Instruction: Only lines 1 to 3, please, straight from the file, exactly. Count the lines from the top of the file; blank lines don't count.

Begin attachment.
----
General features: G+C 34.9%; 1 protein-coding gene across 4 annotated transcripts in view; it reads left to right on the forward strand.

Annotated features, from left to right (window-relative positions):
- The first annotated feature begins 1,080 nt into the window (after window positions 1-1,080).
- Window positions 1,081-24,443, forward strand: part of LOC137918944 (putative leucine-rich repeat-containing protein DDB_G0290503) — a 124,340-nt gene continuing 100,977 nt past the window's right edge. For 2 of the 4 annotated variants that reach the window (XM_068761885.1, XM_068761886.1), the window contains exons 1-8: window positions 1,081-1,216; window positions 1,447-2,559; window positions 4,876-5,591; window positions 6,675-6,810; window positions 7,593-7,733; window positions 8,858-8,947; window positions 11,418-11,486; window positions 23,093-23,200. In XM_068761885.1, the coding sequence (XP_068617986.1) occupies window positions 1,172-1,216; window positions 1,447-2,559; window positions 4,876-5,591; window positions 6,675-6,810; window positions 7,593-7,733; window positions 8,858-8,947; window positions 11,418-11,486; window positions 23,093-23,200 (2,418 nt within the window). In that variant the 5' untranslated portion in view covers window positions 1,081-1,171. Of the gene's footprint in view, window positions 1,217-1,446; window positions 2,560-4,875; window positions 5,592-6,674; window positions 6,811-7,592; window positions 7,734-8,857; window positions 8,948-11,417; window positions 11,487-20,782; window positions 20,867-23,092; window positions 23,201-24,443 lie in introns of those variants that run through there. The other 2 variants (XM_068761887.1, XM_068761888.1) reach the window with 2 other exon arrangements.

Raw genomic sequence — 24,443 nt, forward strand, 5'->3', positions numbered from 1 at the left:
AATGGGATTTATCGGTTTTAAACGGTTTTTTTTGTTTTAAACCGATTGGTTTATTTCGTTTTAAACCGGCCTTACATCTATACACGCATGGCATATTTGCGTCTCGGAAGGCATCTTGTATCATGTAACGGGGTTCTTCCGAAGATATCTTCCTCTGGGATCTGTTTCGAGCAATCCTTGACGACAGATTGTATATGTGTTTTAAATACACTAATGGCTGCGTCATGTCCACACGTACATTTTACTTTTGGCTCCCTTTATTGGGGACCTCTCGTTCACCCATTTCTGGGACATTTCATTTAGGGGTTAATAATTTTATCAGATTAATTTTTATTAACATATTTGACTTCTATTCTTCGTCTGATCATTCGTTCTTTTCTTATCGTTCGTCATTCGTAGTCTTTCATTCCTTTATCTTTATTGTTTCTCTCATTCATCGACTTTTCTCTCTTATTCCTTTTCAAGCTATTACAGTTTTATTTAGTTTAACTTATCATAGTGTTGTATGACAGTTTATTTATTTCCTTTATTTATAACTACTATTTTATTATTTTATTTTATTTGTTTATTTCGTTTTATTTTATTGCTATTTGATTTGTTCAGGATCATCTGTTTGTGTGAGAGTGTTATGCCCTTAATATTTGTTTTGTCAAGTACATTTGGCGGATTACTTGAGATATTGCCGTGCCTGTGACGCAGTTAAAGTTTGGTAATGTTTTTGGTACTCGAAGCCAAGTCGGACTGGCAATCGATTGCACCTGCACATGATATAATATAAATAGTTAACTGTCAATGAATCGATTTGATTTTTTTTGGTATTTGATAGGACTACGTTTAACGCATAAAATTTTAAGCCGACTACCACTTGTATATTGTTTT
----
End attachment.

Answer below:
General features: G+C 34.9%; 1 protein-coding gene across 4 annotated transcripts in view; it reads left to right on the forward strand.

Annotated features, from left to right (window-relative positions):
- The first annotated feature begins 1,080 nt into the window (after window positions 1-1,080).